Bang & Olufsen makes sweet, sweet music with Aston Martin

CNET Car Tech checks out the Bang & Olusfen audio system in the Aston Martin DBS.

Aston Martin DBS
The new Aston Martin DBS gets a Bang & Olufsen audio system. CBS Interactive

The Aston Martin DBS is a beautiful car, and sitting in one is a very special experience. Sitting in a DBS and listening to a Bang & Olufsen audio system takes that special experience and adds a choir of angels. The high-end Danish audio-components maker lends its expertise to Aston Martin with its Beosound DBS system, now coming as standard in the new DBS. At the 2008 Los Angeles Auto Show we sat in the DBS as a Bang & Olufsen representative played a variety of music through the system.

The car spun around on its turntable as a drum-and-bass track played at full volume. The staging was perfect, giving the aural illusion that a drum kit was five feet in front. Each beat on the kit gave us the distinct sound of bass, snare, and cymbal. The bass guitar joined in, and we could hear the flex of the strings. Another track with a female jazz singer placed her right over the hood of the car, then an orchestral track made banks of strings and woodwinds clear enough that we could almost tell which instrument was first chair.

Acoustic lens
Acoustic lenses pop up from the dashboard. CBS Interactive

Bang & Olufsen's priorities are staging and imaging, making the sound come from a distinct place, as if you had the best seat in the house, right in front of the stage. To accomplish this effect in the Aston Martin DBS, the company found places for 13 speakers, including two pop-up acoustic lenses at opposite ends of the dashboard, just like in the Audi A8. And where most companies are happy to put a tweeter at the base of the A pillar, Bang & Olufsen got to put mid-range speakers up there, mounted in the front top edge of the doors. Woofers are also mounted in a unique position, on either side of the console, in the front footwells. More speakers are mounted in the rear, along with a subwoofer, while a tweeter and mid-range acted as a centerfill in the middle of the dashboard. Mounting is of very high quality--we heard no rattle as heavy bass made the whole car feel as if it was moving.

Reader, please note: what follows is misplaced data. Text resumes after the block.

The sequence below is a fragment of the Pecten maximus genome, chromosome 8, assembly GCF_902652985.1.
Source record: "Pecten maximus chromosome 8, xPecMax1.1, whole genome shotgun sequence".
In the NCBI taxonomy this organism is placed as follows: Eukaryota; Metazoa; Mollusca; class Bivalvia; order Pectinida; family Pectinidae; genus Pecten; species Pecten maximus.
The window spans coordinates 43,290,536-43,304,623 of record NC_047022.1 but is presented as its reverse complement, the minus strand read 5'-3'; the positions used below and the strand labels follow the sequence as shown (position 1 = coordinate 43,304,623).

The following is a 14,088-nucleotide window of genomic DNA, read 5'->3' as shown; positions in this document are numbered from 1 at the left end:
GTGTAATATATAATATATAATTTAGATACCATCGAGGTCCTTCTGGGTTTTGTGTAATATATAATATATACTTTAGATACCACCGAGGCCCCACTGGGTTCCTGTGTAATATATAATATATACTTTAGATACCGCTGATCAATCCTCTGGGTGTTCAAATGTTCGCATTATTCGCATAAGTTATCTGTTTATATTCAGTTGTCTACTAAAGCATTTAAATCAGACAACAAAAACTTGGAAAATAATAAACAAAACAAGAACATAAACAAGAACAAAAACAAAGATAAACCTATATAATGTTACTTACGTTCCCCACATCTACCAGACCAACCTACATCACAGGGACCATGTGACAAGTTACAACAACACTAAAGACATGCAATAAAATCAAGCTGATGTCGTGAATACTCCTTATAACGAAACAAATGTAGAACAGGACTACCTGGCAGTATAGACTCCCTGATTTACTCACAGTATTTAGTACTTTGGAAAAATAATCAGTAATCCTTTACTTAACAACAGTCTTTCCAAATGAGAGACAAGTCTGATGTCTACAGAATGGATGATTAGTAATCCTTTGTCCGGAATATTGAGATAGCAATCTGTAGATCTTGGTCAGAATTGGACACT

Mid range speakers
Mids sit near the A pillars, in the door sills. CBS Interactive

A thousand watts of amplification power this system. Thirteen channels, one for each speaker, with Bang & Olufsen digital processing ensure that the audio comes out clean and well-placed. Ostensibly the DBS has two rear seats, but Bang & Olufsen ignored that charade and focused the sound on the driver and passenger seats. The audio can be set to focus the sweet spot on the driver, but when the passenger seatbelt is buckled that sweet spot is enhanced to include the passenger. Even wilder, the system is tuned for dual imaging, meaning that there are two sweet spots, letting driver and passenger enjoy equally good quality.

The Beosound DBS system uses advanced audio adjustment to overcome changing environment sound, monitoring engine speed, and noise in the cabin. The system changes levels quickly to compensate for noise in a manner that is supposed to be seamless to the car's occupants.

See all coverage of the 2008 Los Angeles Auto Show.

About the author

Wayne Cunningham reviews cars and writes about automotive technology for CNET. Prior to the Car Tech beat, he covered spyware, Web building technologies, and computer hardware. He began covering technology and the Web in 1994 as an editor of The Net magazine. He's also the author of "Vaporware," a novel that's available as a Nook e-book.

 

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